With Fabry disease, we're (genetic counselors) perfectly suited to be the one who helps people understand how Fabry disease runs in families and the impact Fabry disease has on family members and understand the impact of who might be at risk that have Fabry disease symptoms.
Fabry disease is such a sneaky condition and the symptoms are not things you can measure easily, like burning pain in the hands and feet that can't be measured on a nerve conduction test or gastrointestinal issues with diarrhea and constipation.
So when we talk about Fabry disease and genetic counselors, they're great for going out and educating about what Fabry disease is and how Fabry disease can impact someone's life.
Genetic counselors do a great job managing care for patients with Fabry disease. Genetic counselors can help patients understand what monitoring tests are important on a regular basis and why you do them.
Why we are doing a cardiac MRI when you just had an echocardiogram? This is the type of question that patients might ask.
The other piece is that when you find 1 patient with Fabry disease, on average there are 5 additional family members and that's just an x-linked inheritance. Genetic counselors can draw a pedigree and indicate each person who might be at increased risk and then tell them how to get tested in a very specific way that means they won't be confused.
I think genetic counselors are most important in figuring out next steps – what do you do next to improve your life to get on treatment, what you need to do for your family members. This is important because Fabry disease is a whole family disease, it's not just one person. Usually it's a son, a mom, a grandpa, an aunt, a cousin and a genetic counselor can help navigate that maze.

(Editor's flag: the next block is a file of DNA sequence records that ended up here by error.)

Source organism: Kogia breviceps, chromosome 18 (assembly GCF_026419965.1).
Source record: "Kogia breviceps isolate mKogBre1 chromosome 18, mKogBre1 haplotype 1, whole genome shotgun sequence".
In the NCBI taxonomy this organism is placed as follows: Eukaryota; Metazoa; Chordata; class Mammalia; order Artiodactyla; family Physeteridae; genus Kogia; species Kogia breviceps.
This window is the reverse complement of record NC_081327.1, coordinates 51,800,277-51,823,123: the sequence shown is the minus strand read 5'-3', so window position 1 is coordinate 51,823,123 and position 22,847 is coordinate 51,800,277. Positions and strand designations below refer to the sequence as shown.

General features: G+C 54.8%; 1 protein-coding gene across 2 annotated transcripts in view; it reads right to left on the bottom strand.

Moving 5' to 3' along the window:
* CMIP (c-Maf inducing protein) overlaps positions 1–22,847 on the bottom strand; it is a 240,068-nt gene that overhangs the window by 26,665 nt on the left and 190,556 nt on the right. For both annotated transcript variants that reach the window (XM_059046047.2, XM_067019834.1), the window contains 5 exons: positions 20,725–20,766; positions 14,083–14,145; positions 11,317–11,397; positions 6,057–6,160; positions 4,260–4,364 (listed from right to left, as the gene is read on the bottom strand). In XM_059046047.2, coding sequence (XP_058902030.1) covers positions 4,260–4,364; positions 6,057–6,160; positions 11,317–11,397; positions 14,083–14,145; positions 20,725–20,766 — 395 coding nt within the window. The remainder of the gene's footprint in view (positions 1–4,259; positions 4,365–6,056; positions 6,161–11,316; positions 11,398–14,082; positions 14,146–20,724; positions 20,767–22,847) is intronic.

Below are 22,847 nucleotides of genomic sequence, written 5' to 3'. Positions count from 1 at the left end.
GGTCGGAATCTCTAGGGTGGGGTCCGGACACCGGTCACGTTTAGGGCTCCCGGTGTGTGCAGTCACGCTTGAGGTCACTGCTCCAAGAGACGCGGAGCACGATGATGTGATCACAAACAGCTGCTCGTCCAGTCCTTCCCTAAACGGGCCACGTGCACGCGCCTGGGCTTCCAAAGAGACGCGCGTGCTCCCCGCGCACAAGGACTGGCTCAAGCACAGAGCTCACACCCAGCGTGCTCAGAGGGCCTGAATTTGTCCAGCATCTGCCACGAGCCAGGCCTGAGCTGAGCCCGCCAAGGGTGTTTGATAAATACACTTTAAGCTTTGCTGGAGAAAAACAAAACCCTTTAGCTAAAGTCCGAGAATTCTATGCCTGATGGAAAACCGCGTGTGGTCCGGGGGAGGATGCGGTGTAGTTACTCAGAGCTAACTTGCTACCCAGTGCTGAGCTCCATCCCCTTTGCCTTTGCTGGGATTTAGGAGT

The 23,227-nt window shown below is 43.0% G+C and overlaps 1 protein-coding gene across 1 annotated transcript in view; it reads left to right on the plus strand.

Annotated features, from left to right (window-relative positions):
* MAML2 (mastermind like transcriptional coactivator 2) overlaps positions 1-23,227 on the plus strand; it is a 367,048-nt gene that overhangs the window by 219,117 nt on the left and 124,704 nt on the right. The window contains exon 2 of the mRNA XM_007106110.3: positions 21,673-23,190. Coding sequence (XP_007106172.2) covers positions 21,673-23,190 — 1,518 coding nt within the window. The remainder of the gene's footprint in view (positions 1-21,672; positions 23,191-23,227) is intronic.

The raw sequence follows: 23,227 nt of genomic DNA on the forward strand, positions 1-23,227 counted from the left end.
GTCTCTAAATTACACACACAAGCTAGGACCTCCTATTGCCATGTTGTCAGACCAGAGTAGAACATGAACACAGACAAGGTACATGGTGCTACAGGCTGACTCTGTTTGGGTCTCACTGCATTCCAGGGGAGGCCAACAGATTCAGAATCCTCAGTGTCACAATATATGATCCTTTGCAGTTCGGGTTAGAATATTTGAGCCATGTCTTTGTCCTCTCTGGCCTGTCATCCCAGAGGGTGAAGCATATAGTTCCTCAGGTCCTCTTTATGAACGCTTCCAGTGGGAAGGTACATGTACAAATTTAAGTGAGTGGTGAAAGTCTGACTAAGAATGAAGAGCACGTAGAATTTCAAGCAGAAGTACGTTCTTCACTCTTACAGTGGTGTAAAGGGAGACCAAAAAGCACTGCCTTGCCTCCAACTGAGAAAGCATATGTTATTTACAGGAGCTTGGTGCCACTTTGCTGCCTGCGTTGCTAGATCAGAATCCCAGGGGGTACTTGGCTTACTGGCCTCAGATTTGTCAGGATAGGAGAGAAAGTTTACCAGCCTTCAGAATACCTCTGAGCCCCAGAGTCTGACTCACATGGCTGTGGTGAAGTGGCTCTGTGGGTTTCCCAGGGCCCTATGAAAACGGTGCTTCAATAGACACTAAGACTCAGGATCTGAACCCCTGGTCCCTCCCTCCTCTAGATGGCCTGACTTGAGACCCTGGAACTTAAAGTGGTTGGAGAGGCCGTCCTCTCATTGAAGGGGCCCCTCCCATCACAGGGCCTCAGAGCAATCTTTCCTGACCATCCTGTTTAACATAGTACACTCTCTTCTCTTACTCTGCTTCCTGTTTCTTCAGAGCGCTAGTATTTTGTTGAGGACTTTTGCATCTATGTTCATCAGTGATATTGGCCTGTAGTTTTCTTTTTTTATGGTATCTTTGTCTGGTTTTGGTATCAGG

At Emory University, we have a lysosomal storage disease center where we focus on the coordination of care for Fabry patients. We have a patient centered model where we try to coordinate all of their assessments, all of their monitoring, all of their treatment in one place and then refer out where appropriate. So we've already identified nephrologist neurologists cardiologists, etc. All the specialist they're going to help optimize the monitoring and treatment of Fabry patients. For geneticists, they are the primary contact because we understand the quirks that are going to occur for treating patients with Fabry disease, the autonomic dysfunction, the reason that you don't really want to use beta blockers, etc. These are different things that really a medical geneticist can help the other team members, and the external team members, understand.
Genetic counselors play a large role at Emory. Each genetic counselor focuses on a particular disease in the center and we have 3 counselors for Fabry disease – 1 exclusively (that’s me) and 2 others who can assist the team in a manner that is patient focused and hopefully provides the best possible outcomes.